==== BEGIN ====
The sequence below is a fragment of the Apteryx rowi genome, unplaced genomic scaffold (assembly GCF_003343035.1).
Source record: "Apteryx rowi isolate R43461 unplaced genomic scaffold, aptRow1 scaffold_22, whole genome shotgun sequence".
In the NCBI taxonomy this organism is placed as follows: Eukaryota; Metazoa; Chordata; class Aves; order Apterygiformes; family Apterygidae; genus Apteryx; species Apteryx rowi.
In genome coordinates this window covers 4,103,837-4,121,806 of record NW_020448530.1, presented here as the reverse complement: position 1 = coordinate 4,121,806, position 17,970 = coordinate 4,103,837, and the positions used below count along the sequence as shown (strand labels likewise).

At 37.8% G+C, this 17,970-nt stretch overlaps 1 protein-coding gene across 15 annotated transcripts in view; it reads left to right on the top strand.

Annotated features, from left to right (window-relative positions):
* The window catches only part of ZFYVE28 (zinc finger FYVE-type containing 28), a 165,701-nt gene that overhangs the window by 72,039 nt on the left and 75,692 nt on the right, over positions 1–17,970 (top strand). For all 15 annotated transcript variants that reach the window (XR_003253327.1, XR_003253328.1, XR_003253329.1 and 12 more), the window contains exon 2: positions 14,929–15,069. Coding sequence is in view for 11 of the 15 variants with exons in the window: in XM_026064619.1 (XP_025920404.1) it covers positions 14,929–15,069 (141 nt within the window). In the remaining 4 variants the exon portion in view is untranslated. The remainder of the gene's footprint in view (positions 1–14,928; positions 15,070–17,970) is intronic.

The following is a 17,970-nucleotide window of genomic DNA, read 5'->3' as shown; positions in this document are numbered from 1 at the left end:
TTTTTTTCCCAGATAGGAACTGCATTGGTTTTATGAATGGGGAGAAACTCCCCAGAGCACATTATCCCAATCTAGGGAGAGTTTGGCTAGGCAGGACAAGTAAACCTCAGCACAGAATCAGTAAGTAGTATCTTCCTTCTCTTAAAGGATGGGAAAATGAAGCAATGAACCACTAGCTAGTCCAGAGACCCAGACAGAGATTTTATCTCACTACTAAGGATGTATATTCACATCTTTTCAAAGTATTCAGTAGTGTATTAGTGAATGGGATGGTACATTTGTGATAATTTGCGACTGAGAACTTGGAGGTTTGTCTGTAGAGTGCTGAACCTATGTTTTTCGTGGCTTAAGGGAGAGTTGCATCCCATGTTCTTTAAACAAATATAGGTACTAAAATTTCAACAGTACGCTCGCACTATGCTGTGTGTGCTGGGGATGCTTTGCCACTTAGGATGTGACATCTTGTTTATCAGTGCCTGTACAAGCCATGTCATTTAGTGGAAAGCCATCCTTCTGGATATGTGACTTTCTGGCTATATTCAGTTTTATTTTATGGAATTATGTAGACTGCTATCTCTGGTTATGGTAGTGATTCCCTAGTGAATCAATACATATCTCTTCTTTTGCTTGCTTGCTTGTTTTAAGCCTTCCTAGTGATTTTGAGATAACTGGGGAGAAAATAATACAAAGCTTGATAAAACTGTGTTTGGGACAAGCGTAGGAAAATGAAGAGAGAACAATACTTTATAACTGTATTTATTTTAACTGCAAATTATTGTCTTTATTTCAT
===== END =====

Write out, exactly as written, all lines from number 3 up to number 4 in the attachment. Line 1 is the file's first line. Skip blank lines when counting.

In the NCBI taxonomy this organism is placed as follows: Eukaryota; Metazoa; Chordata; class Aves; order Apterygiformes; family Apterygidae; genus Apteryx; species Apteryx rowi.
In genome coordinates this window covers 4,103,837-4,121,806 of record NW_020448530.1, presented here as the reverse complement: position 1 = coordinate 4,121,806, position 17,970 = coordinate 4,103,837, and the positions used below count along the sequence as shown (strand labels likewise).